7. Plan a reward for when you accomplish your goal. It can be anything from small to large. Reward yourself. Splurge and enjoy!

Making Goals Work, part 1

Most of us have a love-hate relationship with goals. We love them because they are such a great idea and a wonderful way to motivate us to evaluate our progress and achieve what we set out to do, but we hate them because they more often than not go unattained and make us feel like failures. And that is totally backwards. Goals should inspire us and make us feel great about ourselves. After all, what good is a goal if it isn’t something you achieve?

So let’s talk about some simple steps that we can take to make sure we see the changes that the goals intended:

Narrow your focus. That’s right, start small. Pick two or three areas tops, that you want to work on. Too many people say to themselves, “I want to do this, and this, and this, and this…” and they end up doing nothing! Most of what you do throughout your day can be done without a lot of mental or emotional exertion, but change isn’t one of them. So focus down to a couple. This way you can get some victory in these areas. Here are some areas to think about: Physical, Intellectual, Emotional, Spiritual, Financial, and Relational. What areas need some work? Now, what one thing should be the first item on the change list? The others will come later, but for now, you should focus on two or three total.


Keep the long term in mind, but set your sights on achieving your goals in the short term. Do you want to lose 75 pounds? Good. Long term, you will. But for now, think short term. Don’t think about losing 75 pound by the end of the year. Think about losing 3 pounds in the first two weeks. This does two things. First, it makes it urgent. Instead of blowing it and saying, “Oh well, I still have 10 months to lose the 75 pounds” (because eventually that becomes 2 months to lose 75 pounds), your goal is only two weeks out. This is better in terms of reaching your goal. Secondly, as you reach these shorter goals, it gives you regular victories instead of regular progress. Progress feels good, but achieving a goal is awesome!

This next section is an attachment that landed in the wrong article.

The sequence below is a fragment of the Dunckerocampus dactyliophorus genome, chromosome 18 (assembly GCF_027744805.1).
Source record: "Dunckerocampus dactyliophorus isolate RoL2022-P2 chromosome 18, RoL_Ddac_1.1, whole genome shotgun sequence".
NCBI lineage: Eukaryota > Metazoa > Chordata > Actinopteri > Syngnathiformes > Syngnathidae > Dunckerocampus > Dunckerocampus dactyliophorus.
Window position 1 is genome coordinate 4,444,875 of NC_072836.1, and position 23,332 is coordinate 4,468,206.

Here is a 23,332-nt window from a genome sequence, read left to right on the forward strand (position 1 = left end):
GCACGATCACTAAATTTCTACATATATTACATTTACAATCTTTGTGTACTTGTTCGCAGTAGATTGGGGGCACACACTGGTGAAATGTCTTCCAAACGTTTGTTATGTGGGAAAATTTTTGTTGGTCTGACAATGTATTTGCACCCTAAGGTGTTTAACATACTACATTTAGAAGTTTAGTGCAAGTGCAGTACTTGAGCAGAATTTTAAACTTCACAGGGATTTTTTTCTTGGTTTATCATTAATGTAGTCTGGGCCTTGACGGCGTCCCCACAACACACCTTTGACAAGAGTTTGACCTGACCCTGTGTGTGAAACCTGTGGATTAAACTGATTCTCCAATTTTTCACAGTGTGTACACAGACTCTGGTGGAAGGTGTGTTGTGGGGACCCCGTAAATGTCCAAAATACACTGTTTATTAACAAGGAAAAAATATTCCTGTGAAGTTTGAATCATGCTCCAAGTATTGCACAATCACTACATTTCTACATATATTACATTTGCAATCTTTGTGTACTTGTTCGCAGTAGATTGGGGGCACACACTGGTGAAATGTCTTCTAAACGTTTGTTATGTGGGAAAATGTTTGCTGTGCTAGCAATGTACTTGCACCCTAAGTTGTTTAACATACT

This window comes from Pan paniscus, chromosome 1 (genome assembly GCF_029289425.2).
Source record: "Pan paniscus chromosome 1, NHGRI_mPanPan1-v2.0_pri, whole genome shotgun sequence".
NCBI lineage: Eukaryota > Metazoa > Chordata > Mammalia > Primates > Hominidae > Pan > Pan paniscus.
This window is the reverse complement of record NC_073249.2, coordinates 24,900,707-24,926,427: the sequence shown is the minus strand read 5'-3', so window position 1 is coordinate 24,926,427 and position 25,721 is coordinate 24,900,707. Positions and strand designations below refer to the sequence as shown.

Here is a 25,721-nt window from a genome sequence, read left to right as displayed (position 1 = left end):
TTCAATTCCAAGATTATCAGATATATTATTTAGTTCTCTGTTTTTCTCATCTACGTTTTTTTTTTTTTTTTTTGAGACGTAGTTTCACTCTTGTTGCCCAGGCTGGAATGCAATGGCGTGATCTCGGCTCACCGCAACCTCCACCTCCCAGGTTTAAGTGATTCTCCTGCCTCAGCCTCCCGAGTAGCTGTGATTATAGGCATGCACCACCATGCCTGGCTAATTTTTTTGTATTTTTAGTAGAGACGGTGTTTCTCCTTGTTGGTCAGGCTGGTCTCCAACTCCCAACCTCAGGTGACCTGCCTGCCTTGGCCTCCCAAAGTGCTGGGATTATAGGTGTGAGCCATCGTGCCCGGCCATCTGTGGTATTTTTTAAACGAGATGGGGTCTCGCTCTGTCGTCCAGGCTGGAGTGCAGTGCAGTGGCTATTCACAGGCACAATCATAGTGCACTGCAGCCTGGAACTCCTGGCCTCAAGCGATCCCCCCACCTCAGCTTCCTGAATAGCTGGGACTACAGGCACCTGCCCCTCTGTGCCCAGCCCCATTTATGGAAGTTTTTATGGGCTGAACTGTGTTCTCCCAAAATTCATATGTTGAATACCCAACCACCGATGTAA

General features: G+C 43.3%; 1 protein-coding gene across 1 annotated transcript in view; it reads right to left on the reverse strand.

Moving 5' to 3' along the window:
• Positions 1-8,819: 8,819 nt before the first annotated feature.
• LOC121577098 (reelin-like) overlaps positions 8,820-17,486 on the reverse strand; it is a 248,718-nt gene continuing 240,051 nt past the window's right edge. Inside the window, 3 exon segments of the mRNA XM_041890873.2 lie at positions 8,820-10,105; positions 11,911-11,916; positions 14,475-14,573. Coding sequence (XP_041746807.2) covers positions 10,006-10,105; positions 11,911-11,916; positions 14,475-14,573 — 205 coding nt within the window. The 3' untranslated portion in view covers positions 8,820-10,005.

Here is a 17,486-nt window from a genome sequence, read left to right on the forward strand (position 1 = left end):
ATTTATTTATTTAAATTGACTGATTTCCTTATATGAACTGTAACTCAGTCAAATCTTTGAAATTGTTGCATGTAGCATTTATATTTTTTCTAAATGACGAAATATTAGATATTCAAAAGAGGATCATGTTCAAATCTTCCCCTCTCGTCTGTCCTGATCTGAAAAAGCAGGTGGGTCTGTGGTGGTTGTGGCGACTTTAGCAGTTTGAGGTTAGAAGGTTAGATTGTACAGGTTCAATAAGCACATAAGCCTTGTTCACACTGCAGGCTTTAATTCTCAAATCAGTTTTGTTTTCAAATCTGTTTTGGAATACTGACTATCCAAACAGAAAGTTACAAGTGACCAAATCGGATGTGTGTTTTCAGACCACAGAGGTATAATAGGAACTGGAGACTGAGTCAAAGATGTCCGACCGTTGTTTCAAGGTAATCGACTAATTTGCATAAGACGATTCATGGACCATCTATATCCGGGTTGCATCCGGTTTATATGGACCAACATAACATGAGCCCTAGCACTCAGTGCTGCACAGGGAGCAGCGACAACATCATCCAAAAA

Reward yourself when you achieve the goal. When you lose the 3 pounds in two weeks, treat yourself to a hot stone massage. Then get back to your goal for the next two weeks. This puts a little fun back into the process of self-control and self-discipline. You will look forward to the reward, and when the going gets tough, you will say, “two more weeks, two more pounds, then…”   It can be that simple for you.

More on this subject in the next post…



The Origin of Coaching

I am passionate about life coaching because of the amazing results I get to see with my own eyes.

bballLife coaching is mushrooming all over the world these days, but it really is not a new concept at all. The practice of coaching certainly has its roots in sports. There were soccer coaches, baseball and basketball coaches long before any other kind of coaches. Then we saw some athletic coaches for individuals, moving from a group setting to a personal setting.  Timothy Gallwey wrote a very insightful book in 1974,The Inner Game of Tennis, in which he showed a new approach to personal performance, shifting the focus r hysical action to the mental mindset of the athlete–when the tennis players were taught how to become “self-aware,: they performed a lot better than when they were simply taught how to hit the ball. And this is the process of life coaching. All other life coaching stems from this: executive, business, health, career, wellness, etc…

There a re a few principles that life coaches have come to believe in and adhere to:

~people must take responsibility and be accountable